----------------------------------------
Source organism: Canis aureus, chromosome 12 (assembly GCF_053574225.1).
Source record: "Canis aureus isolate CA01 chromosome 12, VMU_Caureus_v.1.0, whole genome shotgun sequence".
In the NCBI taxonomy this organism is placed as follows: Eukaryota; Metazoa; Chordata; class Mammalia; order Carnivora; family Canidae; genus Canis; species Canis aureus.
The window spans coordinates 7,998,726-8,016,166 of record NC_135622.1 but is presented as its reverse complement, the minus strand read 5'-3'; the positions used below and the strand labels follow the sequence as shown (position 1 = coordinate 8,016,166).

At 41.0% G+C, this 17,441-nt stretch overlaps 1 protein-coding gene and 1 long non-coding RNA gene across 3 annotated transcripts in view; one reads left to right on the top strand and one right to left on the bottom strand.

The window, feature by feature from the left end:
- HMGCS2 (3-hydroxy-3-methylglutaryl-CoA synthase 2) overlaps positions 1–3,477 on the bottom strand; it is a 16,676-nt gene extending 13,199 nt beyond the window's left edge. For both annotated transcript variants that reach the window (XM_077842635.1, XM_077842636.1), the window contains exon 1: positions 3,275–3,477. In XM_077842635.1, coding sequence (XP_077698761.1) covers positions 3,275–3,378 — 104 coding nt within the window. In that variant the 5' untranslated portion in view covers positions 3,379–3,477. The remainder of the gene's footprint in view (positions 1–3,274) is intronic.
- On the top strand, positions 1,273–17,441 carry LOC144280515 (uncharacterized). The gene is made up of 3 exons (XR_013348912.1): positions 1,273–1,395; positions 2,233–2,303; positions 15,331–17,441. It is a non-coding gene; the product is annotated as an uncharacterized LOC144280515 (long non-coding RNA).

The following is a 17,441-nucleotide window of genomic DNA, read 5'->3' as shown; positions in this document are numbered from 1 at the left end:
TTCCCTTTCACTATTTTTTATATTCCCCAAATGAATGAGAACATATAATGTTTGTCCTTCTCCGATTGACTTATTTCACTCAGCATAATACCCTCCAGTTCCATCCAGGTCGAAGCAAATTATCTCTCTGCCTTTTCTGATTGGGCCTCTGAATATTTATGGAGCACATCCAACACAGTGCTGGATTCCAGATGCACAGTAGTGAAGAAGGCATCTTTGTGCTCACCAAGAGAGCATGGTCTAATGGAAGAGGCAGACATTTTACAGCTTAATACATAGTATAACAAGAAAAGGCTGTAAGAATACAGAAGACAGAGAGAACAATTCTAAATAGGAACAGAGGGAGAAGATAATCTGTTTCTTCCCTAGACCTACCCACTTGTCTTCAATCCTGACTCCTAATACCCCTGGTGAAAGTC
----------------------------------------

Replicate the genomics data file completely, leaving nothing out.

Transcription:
Source organism: Canis aureus, chromosome 12 (assembly GCF_053574225.1).
Source record: "Canis aureus isolate CA01 chromosome 12, VMU_Caureus_v.1.0, whole genome shotgun sequence".
In the NCBI taxonomy this organism is placed as follows: Eukaryota; Metazoa; Chordata; class Mammalia; order Carnivora; family Canidae; genus Canis; species Canis aureus.
The window spans coordinates 7,998,726-8,016,166 of record NC_135622.1 but is presented as its reverse complement, the minus strand read 5'-3'; the positions used below and the strand labels follow the sequence as shown (position 1 = coordinate 8,016,166).

At 41.0% G+C, this 17,441-nt stretch overlaps 1 protein-coding gene and 1 long non-coding RNA gene across 3 annotated transcripts in view; one reads left to right on the top strand and one right to left on the bottom strand.

The window, feature by feature from the left end:
- HMGCS2 (3-hydroxy-3-methylglutaryl-CoA synthase 2) overlaps positions 1–3,477 on the bottom strand; it is a 16,676-nt gene extending 13,199 nt beyond the window's left edge. For both annotated transcript variants that reach the window (XM_077842635.1, XM_077842636.1), the window contains exon 1: positions 3,275–3,477. In XM_077842635.1, coding sequence (XP_077698761.1) covers positions 3,275–3,378 — 104 coding nt within the window. In that variant the 5' untranslated portion in view covers positions 3,379–3,477. The remainder of the gene's footprint in view (positions 1–3,274) is intronic.
- On the top strand, positions 1,273–17,441 carry LOC144280515 (uncharacterized). The gene is made up of 3 exons (XR_013348912.1): positions 1,273–1,395; positions 2,233–2,303; positions 15,331–17,441. It is a non-coding gene; the product is annotated as an uncharacterized LOC144280515 (long non-coding RNA).

The following is a 17,441-nucleotide window of genomic DNA, read 5'->3' as shown; positions in this document are numbered from 1 at the left end:
TTCCCTTTCACTATTTTTTATATTCCCCAAATGAATGAGAACATATAATGTTTGTCCTTCTCCGATTGACTTATTTCACTCAGCATAATACCCTCCAGTTCCATCCAGGTCGAAGCAAATTATCTCTCTGCCTTTTCTGATTGGGCCTCTGAATATTTATGGAGCACATCCAACACAGTGCTGGATTCCAGATGCACAGTAGTGAAGAAGGCATCTTTGTGCTCACCAAGAGAGCATGGTCTAATGGAAGAGGCAGACATTTTACAGCTTAATACATAGTATAACAAGAAAAGGCTGTAAGAATACAGAAGACAGAGAGAACAATTCTAAATAGGAACAGAGGGAGAAGATAATCTGTTTCTTCCCTAGACCTACCCACTTGTCTTCAATCCTGACTCCTAATACCCCTGGTGAAAGTC